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From Ted Dunning <ted.dunn...@gmail.com>
Subject Re: [Non-DoD Source] Suggested license mod or FAQ
Date Mon, 23 Jan 2017 16:21:38 GMT
On Mon, Jan 23, 2017 at 7:35 AM, Karan, Cem F CIV USARMY RDECOM ARL (US) <
cem.f.karan.civ@mail.mil> wrote:

> > Regardless, it isn't possible for one of your contributions to cause us
> > headaches when it is entirely in the public domain.  By definition, that
> > means nobody has the standing in which to cause such a headache, nobody
> can
> > successfully file suit (at least under copyright), and thus no
> > court case can proceed.
> >
> > The danger for headaches comes from other people who might claim (truly
> or
> > not) to own the copyright in spite of the work's origin.
> > There's not much we can do in the license about that.
> And this is the crux of the problem.  What happens when a work that is in
> the
> public domain is licensed under ASL?  Since the ASL relies on copyright, a
> reasonable person might think that the work itself has copyright.  What
> happens when someone finds out that it doesn't?  Can a smart lawyer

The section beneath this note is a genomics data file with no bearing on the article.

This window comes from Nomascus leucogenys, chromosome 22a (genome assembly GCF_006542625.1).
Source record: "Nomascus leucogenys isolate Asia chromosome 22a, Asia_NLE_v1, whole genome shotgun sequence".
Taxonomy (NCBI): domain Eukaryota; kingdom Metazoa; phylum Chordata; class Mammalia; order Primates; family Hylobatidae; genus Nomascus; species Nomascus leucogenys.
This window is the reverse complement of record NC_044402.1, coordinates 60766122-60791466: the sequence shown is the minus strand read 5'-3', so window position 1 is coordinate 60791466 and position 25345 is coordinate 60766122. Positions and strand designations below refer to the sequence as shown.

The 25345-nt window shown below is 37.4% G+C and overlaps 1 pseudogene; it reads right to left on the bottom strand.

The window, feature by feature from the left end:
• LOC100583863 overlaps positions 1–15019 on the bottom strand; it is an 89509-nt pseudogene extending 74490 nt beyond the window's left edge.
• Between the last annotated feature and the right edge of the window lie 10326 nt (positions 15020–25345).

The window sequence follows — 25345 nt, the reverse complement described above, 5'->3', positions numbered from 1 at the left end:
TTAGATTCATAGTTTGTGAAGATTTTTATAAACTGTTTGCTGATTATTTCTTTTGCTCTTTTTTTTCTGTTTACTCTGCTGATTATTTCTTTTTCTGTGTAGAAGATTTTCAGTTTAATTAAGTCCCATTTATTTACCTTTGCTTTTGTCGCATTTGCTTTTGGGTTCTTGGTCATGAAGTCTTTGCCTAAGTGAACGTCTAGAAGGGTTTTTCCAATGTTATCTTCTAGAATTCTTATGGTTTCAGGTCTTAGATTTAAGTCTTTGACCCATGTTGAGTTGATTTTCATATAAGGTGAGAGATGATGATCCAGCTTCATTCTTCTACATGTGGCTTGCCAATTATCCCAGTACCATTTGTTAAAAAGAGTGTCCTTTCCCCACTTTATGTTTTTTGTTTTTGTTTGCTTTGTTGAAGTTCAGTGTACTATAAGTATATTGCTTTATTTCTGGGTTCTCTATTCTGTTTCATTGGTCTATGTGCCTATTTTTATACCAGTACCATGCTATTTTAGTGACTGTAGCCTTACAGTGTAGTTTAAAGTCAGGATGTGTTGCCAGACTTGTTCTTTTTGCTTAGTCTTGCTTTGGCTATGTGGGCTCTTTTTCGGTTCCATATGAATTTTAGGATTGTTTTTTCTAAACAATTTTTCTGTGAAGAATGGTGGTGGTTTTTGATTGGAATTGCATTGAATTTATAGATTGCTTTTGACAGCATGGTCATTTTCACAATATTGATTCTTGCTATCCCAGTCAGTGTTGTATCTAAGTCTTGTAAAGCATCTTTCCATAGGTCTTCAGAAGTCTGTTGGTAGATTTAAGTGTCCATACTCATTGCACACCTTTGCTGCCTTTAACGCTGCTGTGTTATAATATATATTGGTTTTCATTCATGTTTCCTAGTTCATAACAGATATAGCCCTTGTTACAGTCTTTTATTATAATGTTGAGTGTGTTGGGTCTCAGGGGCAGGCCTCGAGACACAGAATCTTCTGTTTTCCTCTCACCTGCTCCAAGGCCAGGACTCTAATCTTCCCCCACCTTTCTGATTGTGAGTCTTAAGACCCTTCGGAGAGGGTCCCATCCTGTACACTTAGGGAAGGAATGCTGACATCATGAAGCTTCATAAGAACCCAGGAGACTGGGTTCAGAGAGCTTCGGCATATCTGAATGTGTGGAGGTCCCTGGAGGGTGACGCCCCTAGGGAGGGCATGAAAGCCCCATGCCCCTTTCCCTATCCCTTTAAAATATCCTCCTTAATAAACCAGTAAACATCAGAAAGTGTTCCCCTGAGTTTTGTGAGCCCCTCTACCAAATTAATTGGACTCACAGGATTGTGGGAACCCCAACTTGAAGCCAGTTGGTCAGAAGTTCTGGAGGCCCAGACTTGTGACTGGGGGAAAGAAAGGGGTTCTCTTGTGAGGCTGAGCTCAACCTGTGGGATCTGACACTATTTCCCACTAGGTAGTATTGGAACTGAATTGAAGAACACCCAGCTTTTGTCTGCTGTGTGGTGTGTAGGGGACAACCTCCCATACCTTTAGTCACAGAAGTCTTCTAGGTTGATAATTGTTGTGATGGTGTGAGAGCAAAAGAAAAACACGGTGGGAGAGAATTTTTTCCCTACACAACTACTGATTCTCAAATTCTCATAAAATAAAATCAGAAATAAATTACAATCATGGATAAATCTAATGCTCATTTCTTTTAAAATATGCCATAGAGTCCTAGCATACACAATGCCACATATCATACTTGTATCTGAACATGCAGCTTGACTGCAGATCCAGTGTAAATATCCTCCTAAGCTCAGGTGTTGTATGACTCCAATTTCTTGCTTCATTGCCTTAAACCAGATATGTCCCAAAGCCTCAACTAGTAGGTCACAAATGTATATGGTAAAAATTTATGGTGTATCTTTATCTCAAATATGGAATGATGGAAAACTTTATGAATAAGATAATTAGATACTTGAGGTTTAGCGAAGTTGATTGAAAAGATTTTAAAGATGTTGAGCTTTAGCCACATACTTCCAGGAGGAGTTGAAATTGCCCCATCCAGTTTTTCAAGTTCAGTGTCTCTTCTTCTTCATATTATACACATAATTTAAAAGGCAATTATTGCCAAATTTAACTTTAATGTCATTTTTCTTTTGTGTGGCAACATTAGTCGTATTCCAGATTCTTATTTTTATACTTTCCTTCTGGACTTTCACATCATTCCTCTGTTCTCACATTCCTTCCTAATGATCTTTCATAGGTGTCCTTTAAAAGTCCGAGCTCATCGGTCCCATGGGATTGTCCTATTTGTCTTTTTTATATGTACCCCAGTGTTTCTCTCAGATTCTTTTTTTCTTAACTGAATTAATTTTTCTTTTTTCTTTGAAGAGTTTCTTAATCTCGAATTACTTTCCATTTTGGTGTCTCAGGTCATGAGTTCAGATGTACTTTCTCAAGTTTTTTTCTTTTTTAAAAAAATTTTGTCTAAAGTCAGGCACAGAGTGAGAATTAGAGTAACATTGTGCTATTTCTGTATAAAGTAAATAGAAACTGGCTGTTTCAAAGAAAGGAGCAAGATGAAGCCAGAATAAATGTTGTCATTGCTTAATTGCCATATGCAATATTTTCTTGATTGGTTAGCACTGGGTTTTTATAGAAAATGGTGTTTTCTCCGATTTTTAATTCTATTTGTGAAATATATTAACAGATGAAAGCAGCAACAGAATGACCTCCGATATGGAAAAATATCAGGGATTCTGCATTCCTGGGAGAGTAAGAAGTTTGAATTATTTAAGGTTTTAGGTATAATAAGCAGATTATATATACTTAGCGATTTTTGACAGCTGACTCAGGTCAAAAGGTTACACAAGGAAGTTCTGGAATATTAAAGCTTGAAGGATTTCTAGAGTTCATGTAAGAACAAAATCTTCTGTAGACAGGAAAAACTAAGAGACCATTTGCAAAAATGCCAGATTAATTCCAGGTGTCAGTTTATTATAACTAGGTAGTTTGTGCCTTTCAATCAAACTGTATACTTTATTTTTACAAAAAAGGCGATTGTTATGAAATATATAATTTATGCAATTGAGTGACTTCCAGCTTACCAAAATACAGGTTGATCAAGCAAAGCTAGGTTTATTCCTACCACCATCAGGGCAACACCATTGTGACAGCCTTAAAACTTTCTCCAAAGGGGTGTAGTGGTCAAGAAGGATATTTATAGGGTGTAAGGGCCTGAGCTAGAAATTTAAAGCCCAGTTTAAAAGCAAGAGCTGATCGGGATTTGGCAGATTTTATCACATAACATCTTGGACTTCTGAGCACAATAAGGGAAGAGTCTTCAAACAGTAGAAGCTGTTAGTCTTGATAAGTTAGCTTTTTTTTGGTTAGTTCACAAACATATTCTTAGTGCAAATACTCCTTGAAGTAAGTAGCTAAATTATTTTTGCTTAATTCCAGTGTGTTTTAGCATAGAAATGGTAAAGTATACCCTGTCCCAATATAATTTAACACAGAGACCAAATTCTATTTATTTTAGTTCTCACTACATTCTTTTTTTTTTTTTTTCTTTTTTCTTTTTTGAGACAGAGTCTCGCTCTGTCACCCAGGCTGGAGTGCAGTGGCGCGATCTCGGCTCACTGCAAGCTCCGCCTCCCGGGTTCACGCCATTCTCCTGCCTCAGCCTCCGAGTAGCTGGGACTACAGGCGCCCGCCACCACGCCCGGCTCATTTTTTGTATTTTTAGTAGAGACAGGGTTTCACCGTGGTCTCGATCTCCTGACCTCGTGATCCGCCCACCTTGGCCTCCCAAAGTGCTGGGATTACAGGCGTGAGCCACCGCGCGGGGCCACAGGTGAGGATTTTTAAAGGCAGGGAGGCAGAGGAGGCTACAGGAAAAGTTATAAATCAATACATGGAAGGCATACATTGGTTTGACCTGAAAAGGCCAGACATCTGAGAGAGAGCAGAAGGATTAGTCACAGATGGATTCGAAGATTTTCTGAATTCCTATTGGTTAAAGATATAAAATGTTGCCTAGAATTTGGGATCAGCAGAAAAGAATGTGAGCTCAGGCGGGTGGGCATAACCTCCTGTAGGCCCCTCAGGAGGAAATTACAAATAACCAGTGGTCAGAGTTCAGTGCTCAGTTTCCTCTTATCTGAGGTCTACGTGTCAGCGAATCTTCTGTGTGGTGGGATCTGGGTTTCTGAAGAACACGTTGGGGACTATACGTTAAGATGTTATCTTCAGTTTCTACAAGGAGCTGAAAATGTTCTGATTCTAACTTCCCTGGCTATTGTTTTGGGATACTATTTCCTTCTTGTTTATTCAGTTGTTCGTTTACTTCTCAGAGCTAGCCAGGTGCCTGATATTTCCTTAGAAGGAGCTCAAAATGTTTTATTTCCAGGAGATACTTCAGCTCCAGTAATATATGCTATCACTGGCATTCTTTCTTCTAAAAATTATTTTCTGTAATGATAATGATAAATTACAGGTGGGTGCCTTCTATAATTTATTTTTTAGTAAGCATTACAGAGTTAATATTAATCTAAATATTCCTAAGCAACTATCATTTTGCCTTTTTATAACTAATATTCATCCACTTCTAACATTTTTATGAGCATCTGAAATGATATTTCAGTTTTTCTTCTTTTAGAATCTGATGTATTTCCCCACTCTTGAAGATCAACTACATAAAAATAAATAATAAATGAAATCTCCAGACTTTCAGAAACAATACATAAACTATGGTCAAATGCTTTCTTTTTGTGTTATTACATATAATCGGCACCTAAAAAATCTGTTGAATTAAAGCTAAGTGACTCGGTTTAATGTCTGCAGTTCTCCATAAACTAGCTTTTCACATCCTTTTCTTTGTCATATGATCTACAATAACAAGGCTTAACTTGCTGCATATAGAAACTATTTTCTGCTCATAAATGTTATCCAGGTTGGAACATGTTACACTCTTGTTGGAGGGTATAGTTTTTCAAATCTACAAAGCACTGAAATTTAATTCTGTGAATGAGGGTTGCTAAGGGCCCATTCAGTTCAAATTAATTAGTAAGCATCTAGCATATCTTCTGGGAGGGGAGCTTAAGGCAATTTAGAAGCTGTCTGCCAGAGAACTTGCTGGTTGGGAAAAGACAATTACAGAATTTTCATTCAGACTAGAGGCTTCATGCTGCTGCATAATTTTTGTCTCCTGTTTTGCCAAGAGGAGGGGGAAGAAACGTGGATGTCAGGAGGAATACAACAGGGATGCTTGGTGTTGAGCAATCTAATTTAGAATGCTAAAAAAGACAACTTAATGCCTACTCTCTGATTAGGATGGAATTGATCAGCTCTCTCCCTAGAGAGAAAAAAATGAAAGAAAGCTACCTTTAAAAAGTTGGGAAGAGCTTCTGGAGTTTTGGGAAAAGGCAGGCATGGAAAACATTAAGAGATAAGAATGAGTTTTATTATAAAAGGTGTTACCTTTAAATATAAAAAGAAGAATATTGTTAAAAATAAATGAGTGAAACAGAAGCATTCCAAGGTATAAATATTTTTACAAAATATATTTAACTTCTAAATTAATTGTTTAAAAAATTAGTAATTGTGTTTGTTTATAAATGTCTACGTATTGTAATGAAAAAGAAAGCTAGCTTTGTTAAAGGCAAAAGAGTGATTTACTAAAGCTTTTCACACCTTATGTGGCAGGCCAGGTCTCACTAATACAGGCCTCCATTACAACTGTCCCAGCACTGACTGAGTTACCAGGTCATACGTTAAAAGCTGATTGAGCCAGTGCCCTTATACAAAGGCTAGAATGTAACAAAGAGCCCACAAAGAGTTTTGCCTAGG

> successfully argue that since the clauses that rely on copyright are
> invalid
> for works that are in the public domain then the entire license is invalid
> for
> that work[1]?  I'm thinking in particular about clauses 7&8
> (https://www.apache.org/licenses/LICENSE-2.0), but to some degree the
> patent
> clause as well.


The work is a derived work that *includes* a bit of public domain stuff. As
long as the public domain part has not been modified, the original license
applies. As soon as it is modified, then that is a derivative work subject
to copyright. The situation is the same as if I include a USGS image
(public domain, no copyright) in a book I write. The book has a copyright,
the image doesn't. I don't gain ownership over the image. Public domain is
not viral. (and yes, I just went through this more formally)

I, at least, understand your point and your concerns.

But there is no danger to the Apache license of the entire work because
some part of the content has no copyright. Further, the ICLA covers this
situation because it asserts that the contributor either owns or has the
rights to contribute their contributions. They obviously have the right to
contribute public domain material, as does anybody.

Would it make your lawyers happier if we put a special header on public
domain materials? That header could say that their original form is in the
public domain, but any additions may be covered by the Apache license?

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